AB: Do you believe, as civilians, we can improve the situation with police brutality and vigilante justice, such as with the Trayvon Martin case?
KGD: Certainly, there have to be ways to improve the procedures, whether that be through training or better education, not just of the police, but also of the community members. I photographed the protests after the grand jury verdict to not indict the police officer for the Michael Brown case. 180 people were arrested, mostly young adult activists trying to exercise their civic duties. Some of them will now have criminal records. How does one even talk about that? The theme for the show is “collective resistance vs collective violence.” Can we really tell the difference? I was thinking about the lynch mob in the 1920s case and the protest marchers of our own time, and the strange dynamic of what we consider the legal, moral, and ethical high ground. Who is the bad guy, and how does that function? Are we all a part of the mob? A mob is not how people have imagined a spontaneous collection of people. For the most part they were planned in advanced. So the question of spontaneity has been a way of masking what has really been racial violence. In the same way we can think of these police shootings as masking a bigger problem. Why is it happening all across the country and happening in such numbers? Maybe it has always been happening in such numbers, as some studies suggest, but the larger question there is what will it take to eliminate that situation? Forget blaming the victim or the police officer. What do we have to do to socially and culturally create a place where people don’t have that kind of fear, anxiety, and pressure?
AB: What have been some of the reactions to this project?
KGD: It varies, but mainly supportive. It’s still hard for people to look beyond the drama of the images at the larger questions. That’s why I wanted to revisit it in a new form. I thought the film would allow people to have a temporal experience, to engage with the history in a new way. Like in Erased Lynchings, I allowed the viewer to see the figure up until the moment he reaches the tree and then he is no longer visible. You have a feeling of an absence but you’re not exactly sure how it manifests itself. My hope was that people would see the connections to current events, and understand that they are part of a continuum dating back to the origins of our nation.
AB: Do you feel as though you’ve explored all you’ve wanted to explore with this subject?
KGD: I’m working on a public art project for the LAPD. I’m going to be doing a series of work that pools images from both scientific or ethnographic collections in museums, and looks at how race has been depicted through time. We have all read texts and we can all imagine various theories. But it is different is to read someone’s editorial versus seeing the object. For example, what did a cast of a Native American look like when it was first displayed in 1915, and then what did it look like in 1930? Which color did they paint the skin? Did they accent certain features? The Profiled book looked at the idea of artistic representations of race. I always imagined there would be another book that looked at the scientific depiction. I’ve been photographing in museums over three continents and I have about 12,000 images so far. For the most part, these objects are embarrassments for the institutions responsible for their upkeep. Their scientific value is nonexistent, but they do tell us something about how people back then were thinking about a group or community. A lot of the things are in storage spaces and are no longer encountered. Nobody has seen or has wanted to see many of them for hundreds of years. I’m bringing them out of the shadows. It’s an invisible museum, I suppose, on some level.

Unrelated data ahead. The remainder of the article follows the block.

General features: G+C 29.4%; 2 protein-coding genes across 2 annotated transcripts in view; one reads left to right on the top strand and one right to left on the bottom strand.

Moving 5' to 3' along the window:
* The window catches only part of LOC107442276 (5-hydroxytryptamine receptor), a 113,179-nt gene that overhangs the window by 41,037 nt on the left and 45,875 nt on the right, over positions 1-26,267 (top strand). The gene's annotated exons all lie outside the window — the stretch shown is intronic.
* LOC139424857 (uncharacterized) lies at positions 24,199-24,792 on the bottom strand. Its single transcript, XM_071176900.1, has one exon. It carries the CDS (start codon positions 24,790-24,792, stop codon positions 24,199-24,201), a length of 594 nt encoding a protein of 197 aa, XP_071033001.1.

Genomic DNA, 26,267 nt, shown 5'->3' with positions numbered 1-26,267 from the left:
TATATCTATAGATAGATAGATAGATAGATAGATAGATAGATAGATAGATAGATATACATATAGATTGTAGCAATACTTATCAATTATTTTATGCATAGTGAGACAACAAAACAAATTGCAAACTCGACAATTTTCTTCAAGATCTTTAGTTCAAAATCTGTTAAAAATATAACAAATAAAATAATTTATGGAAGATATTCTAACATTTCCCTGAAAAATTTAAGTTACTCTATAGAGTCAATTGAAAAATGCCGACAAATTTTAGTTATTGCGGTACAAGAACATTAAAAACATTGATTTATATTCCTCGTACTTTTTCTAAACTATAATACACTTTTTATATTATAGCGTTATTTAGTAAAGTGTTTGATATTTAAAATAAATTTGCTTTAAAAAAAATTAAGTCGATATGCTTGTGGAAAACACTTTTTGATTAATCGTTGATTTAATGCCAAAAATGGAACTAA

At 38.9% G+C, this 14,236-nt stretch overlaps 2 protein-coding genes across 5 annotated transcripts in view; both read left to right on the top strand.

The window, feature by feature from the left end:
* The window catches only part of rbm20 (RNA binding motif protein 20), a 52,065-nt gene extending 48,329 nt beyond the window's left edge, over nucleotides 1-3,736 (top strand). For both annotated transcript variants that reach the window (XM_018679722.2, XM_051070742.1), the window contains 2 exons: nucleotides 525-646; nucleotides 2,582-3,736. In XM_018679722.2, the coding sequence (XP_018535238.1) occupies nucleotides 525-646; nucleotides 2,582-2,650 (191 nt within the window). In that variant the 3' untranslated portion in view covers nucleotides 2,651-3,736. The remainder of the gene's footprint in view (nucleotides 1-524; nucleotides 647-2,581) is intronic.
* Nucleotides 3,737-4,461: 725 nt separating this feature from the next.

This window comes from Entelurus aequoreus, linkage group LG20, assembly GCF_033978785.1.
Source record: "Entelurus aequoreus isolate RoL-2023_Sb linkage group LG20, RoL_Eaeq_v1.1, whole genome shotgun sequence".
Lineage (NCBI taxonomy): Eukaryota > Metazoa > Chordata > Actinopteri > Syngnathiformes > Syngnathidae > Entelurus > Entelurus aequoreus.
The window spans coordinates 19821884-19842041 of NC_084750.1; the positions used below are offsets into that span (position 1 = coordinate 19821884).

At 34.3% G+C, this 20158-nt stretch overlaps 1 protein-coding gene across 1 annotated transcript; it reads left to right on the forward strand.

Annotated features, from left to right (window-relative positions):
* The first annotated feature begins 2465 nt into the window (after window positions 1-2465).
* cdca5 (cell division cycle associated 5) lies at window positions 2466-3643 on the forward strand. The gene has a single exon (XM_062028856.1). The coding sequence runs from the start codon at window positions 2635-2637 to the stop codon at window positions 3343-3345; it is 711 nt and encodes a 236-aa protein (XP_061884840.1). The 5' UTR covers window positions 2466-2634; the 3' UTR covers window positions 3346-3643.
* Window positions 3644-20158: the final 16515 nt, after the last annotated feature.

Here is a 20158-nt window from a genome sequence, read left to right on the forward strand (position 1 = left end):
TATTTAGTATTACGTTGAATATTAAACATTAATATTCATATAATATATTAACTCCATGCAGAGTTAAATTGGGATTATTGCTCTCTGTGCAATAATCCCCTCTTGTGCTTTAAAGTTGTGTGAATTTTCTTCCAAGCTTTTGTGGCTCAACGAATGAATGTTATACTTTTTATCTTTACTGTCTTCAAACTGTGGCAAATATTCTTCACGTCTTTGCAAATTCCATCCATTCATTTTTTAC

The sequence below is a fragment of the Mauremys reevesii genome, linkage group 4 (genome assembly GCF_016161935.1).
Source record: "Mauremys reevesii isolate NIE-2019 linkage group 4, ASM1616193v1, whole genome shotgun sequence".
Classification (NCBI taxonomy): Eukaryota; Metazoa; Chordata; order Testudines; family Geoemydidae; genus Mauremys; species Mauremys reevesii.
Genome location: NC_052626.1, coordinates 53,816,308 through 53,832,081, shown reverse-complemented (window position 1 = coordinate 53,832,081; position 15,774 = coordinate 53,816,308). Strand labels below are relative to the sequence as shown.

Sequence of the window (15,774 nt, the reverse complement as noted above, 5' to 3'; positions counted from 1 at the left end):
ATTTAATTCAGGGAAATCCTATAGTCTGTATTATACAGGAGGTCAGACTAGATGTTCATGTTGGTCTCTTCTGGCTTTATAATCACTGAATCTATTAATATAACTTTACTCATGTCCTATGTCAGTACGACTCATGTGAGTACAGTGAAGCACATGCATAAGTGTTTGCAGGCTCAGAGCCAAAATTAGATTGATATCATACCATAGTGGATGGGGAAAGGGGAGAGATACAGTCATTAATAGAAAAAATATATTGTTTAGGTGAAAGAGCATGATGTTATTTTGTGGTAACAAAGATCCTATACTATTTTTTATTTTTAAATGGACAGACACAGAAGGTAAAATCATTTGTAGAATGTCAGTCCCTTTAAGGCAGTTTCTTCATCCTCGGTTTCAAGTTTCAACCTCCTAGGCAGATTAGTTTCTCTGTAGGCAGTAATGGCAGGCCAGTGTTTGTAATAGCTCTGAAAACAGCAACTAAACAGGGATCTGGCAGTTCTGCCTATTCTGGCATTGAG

AB: Do you view your photography as a mode of social justice?
KGD: I think of it as a mode of social engagement, as political speech or as a speech in general. These series take such a long time because to elicit the kinds of engagement I hope for is more than one image can do. It’s more like a pathway that allows viewers to engage with different histories, different approaches, and hopefully with a beautiful aesthetic to engage them on another level as well. Some of these strange, racist plaster objects from some ancient museum are quite beautiful; there’s a melancholy to them. I am inviting people to slow down and contemplate things that are not inherently pleasurable, but there might be some pleasure in trying to piece out the jigsaw puzzle that is racial and cultural discourse.
AB: How does your identification as a Mexican-American influence your work?
KGD: It influences certainly the topics and the issues I’ve been drawn to. I’m mixed race: my mom is Anglo-American, Germanic, and my father is Mexican and Native American. I’ve always been aware of the different cultural things that might be put on me depending on the context. I do think that that has informed my interest in looking at the periphery of these discourses and not simply stating the obvious, but maybe the more nuanced part, how that legacy continues today or how that might be symptomatic of larger cultural, social, and economic issues.
AB: What advice would you give for an artist or photographer that wanted to embark on a project this large in scope?
KGD: Don’t do it! Take your vitamins and get lots of rest! I don’t think I realized exactly what it was when I started out so it’s hard to imagine. For me it was trying to plan it out visually, to create artwork that engages and that can be engaged with socially and culturally. As an artist, we can speak to those issues in ways that are different than the historian or the politician. Sometimes my students will ask, “Shouldn’t I just go write the book or make the documentary or change the world by adding information?” With a lot of cases, the information has always been there; it’s a matter of getting the information back out there to re-engage people, and provide them with a new way to experience the complexities of human interaction.